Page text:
The Murray unveils new design by Foster + Partners

The Murray, Hong Kong – a Niccolo Hotel – has unveiled its new design by Foster + Partners, a global studio for architecture, urbanism and design. Set to redefine the luxury hospitality scene when it opens in January, the iconic landmark will be transformed into an international luxury hotel. The practice has been responsible for the restoration and renewal of the emblematic building – including its interiors, creating a unique destination for Hong Kong.



efined by its distinctive three-storey arches and unique recessed windows, the original structure was designed by British Modernist Architect, Ron Phillips, in 1969 and is seen as an early pioneer in sustainable and energy-efficient design. Led by Colin Ward in Hong Kong and Armstrong Yakubu in London, Partners at Foster + Partners, the new design retains elements of tradition and adapts to the needs of sophisticated contemporary living and discerning global travellers.

What were your first thoughts when you saw the Murray Building?

Colin Ward: Built in the 1970s, the Murray Building is an iconic landmark. A distinctive presence on the city’s skyline with its deep square punched windows, brilliant white facade and majestic arches at ground level, it offered us a fantastic opportunity to work with an important part of the city’s architectural heritage. The building is also an early exemplar of sustainable design and is inextricably linked with the green network of the city, located in between Hong Kong Park and the Botanical Gardens. We were extremely excited to take on the challenge to renew and adapt a Government office building into a unique luxury destination.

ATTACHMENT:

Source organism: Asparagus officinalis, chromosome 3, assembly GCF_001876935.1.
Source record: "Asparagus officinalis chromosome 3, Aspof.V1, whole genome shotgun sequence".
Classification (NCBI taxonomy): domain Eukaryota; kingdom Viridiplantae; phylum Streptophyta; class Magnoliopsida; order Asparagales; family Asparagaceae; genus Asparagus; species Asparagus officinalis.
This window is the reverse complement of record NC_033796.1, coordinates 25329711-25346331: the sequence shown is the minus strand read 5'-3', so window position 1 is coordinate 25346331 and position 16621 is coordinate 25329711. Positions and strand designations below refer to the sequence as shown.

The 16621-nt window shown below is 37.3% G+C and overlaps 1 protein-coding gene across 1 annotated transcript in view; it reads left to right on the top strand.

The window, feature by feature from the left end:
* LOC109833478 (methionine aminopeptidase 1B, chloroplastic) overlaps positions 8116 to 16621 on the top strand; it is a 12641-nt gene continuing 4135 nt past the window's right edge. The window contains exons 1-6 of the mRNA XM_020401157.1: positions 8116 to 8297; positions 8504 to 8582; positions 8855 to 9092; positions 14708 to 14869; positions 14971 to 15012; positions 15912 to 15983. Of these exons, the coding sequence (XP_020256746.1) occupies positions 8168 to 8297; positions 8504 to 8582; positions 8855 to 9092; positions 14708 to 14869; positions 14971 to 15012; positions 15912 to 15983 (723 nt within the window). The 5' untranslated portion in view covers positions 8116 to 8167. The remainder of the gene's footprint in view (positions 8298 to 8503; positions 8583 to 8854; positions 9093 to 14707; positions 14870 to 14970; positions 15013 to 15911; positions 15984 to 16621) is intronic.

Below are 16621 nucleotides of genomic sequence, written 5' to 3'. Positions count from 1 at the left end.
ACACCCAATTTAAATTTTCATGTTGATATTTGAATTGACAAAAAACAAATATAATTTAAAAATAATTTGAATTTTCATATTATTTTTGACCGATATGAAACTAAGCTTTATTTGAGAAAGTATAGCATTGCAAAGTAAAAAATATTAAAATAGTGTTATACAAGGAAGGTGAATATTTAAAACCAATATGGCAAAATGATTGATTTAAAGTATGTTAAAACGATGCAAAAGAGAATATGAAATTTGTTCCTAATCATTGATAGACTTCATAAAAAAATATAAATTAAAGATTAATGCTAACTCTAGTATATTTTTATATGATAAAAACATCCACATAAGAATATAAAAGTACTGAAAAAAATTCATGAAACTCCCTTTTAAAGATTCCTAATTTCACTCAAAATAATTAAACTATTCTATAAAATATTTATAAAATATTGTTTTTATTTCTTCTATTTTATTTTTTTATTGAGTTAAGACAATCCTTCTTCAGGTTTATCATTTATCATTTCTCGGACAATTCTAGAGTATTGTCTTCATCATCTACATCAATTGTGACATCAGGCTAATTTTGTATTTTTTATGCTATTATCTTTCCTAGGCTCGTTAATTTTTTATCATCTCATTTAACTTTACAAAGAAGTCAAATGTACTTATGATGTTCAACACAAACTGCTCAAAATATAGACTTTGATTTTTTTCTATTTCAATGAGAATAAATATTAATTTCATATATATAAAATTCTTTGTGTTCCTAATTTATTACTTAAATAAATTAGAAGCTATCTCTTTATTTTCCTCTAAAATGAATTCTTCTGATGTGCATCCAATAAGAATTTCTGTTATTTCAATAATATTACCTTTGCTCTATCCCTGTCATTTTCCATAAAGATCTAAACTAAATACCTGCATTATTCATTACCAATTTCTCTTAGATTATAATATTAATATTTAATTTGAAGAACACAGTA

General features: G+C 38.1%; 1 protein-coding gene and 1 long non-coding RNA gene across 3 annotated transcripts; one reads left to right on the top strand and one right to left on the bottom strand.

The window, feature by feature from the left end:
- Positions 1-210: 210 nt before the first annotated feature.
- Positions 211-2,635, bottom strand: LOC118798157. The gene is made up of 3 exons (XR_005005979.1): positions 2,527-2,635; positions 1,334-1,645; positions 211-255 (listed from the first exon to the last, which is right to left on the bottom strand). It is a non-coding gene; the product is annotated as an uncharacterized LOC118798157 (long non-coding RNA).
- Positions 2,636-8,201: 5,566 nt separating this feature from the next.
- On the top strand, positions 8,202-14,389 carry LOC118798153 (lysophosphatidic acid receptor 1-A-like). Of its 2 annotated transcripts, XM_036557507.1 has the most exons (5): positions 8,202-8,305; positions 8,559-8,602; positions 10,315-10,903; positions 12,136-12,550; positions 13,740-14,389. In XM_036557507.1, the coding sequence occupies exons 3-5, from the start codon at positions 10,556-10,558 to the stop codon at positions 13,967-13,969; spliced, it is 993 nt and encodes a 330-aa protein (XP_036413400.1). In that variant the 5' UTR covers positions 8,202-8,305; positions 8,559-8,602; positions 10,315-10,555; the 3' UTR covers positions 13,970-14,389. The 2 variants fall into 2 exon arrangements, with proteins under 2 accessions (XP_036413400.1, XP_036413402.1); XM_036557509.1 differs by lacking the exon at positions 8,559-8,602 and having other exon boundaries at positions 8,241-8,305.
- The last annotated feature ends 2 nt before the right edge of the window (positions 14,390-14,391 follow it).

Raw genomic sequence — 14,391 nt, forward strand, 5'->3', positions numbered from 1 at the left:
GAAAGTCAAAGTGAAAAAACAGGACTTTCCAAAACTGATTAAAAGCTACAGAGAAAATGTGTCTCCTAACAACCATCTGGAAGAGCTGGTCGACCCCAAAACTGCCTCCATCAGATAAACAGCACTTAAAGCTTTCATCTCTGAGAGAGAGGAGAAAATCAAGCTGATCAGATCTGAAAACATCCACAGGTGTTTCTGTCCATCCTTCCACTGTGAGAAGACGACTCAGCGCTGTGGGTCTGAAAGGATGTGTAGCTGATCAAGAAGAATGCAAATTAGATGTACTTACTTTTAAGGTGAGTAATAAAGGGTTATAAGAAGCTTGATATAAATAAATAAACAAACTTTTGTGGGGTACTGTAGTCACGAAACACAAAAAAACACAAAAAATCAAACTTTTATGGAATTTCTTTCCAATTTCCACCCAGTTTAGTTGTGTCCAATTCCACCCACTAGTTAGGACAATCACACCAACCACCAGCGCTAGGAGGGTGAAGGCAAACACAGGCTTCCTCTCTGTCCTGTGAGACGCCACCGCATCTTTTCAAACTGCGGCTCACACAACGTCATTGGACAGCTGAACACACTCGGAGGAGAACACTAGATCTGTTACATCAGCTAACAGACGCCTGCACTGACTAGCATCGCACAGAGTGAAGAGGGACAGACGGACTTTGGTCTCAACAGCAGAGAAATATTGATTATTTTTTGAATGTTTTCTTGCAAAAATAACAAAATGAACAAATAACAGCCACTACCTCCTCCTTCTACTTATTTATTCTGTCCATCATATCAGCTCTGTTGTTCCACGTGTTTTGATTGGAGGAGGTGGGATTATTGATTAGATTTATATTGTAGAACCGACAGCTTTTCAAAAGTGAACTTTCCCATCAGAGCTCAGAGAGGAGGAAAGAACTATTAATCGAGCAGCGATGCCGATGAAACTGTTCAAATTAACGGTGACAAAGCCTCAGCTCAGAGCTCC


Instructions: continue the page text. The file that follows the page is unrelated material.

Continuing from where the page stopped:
What are the interesting elements behind a preservation project that you won’t be able to experience with an entirely new building?

Colin Ward: We always wanted to create a dialogue between the old and the new – a building that is familiar but has been given a new lease of life and a new purpose. Our design intent for The Murray has been to rediscover the romance of going to a hotel. Most new-build city hotels nowadays are relatively anonymous; however, the 1970s building by Ron Phillips and his team at the Architectural Services Department gives The Murray a unique sense of character. Revealing a real sense of arrival, a private forecourt with the historic cotton tree at its centre forms the hotel drop-off and entrance. From here, the visitors walk through the majestic arches rising three storeys from the ground level into the hotel lobby. An elegant staircase connects to the garden level encompassing a beautiful lounge and restaurant. Eight large lifts take guests to the upper levels which contain the guest rooms, where the strong geometry of the facade frames stunning views of the Hong Kong skyline and the lush gardens that surround the site.

Foster + Partners has completed a number of preservation and adaptive re-use projects. Which past project/s has influenced the firm’s sense of design as it is applied to The Murray?